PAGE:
Many members of my profession have found that TM dysfunction problems are the greatest cause of so-called “sinus headaches “for the average individual. Time and time again we see and hear patients complain of having sinus headaches when, in fact, their sinuses are absolutely normal. Surprisingly, the culprit is the jaws, the joints and the surrounding muscles which can refer pain into all areas occupied by the sinuses. A particularly sneaky culprit in “sinus headaches” is a muscle called the medial pterygoid ( pronounced me-de-all terry goy”d). This muscle lies deep within the back of the mouth near the borderline of the throat. When it becomes irritated, pain will be felt just below the eye in the area of the sinus. At other times, the masseter muscle on the side of the cheek will become irritated, and pain will I be felt in the sinus area above the eyes. It is a tragedy that you may be suffering needlessly from these types of headaches when permanent relief is easy to obtain.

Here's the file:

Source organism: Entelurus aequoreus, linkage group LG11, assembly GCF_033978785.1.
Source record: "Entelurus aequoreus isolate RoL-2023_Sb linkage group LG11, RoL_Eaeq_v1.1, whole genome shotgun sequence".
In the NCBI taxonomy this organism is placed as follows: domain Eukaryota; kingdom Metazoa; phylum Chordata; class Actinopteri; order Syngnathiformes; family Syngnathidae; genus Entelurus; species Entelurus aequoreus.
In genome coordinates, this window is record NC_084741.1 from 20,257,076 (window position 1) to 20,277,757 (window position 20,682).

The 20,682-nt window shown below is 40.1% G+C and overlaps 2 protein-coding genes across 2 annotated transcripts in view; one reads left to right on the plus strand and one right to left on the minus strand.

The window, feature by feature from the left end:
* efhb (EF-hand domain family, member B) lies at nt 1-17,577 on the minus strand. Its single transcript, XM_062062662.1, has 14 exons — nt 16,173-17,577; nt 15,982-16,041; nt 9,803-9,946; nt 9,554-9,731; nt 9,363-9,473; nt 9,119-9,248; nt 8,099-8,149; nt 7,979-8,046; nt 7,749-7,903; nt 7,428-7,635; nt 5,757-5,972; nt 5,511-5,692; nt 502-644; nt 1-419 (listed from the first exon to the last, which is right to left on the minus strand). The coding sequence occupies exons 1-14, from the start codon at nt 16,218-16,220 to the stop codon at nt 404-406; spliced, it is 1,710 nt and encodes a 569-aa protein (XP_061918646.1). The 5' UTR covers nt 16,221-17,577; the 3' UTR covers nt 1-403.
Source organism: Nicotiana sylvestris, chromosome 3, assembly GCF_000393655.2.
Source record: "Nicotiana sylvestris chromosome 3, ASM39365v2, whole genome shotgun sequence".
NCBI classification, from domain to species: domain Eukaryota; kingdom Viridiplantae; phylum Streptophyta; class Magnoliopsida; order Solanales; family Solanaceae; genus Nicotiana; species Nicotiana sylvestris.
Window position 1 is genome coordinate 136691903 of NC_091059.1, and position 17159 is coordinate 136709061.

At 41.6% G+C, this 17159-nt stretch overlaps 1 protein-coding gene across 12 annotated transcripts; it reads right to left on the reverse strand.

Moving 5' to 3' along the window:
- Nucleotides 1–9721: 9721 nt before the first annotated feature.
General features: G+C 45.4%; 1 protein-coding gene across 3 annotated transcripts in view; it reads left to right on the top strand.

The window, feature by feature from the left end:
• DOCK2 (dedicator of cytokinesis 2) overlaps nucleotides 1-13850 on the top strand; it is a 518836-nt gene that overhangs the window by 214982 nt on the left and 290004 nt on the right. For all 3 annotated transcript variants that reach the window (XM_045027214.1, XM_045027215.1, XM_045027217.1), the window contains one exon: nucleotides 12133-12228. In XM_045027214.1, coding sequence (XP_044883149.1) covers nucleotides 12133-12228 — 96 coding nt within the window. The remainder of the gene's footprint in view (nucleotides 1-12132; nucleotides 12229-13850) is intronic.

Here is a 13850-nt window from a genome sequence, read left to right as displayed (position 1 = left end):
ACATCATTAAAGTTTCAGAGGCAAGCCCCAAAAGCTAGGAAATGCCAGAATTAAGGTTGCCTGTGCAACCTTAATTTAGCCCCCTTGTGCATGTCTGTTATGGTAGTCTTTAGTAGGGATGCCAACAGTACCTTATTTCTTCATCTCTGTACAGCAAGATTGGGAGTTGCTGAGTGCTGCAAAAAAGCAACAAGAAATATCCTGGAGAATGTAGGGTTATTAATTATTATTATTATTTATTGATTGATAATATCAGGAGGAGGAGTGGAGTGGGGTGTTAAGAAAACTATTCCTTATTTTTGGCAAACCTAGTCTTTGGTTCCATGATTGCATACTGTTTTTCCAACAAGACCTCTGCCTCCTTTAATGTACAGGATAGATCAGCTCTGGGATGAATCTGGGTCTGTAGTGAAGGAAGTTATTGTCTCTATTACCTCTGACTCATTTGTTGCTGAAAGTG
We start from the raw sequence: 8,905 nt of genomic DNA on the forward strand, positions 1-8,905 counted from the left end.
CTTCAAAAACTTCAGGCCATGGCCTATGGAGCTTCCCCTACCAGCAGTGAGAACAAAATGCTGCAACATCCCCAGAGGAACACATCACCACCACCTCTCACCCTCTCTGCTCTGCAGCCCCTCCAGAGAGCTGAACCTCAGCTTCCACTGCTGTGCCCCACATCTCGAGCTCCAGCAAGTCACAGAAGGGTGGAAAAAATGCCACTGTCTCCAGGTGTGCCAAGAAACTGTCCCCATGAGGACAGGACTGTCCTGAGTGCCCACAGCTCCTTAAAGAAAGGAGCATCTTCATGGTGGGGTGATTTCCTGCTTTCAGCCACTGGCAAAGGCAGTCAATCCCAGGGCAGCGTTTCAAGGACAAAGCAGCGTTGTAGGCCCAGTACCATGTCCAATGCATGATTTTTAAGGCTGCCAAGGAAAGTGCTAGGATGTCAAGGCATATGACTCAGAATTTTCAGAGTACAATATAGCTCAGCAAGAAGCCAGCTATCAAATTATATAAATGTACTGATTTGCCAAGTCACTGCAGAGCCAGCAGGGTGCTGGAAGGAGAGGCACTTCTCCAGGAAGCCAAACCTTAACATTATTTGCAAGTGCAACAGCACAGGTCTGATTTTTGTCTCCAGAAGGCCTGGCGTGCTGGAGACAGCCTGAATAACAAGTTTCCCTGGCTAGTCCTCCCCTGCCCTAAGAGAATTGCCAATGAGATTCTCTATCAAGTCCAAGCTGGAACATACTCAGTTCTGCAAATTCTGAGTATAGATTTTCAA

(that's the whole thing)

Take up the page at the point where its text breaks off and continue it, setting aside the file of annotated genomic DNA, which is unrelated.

An even more unfortunate fact is this: left untreated, your problems may become worse with time, leading to degeneration in the jaw joint and even in the structure of the muscles themselves.
True sinus problems are most often accompanied by a fever and an elevated white blood cell count. Moreover, heavy fluid build-up in the sinus causes a painful sensation when the head is moved rapidly. If these signs are not present, the probability of a TM dysfunction problem is very high indeed.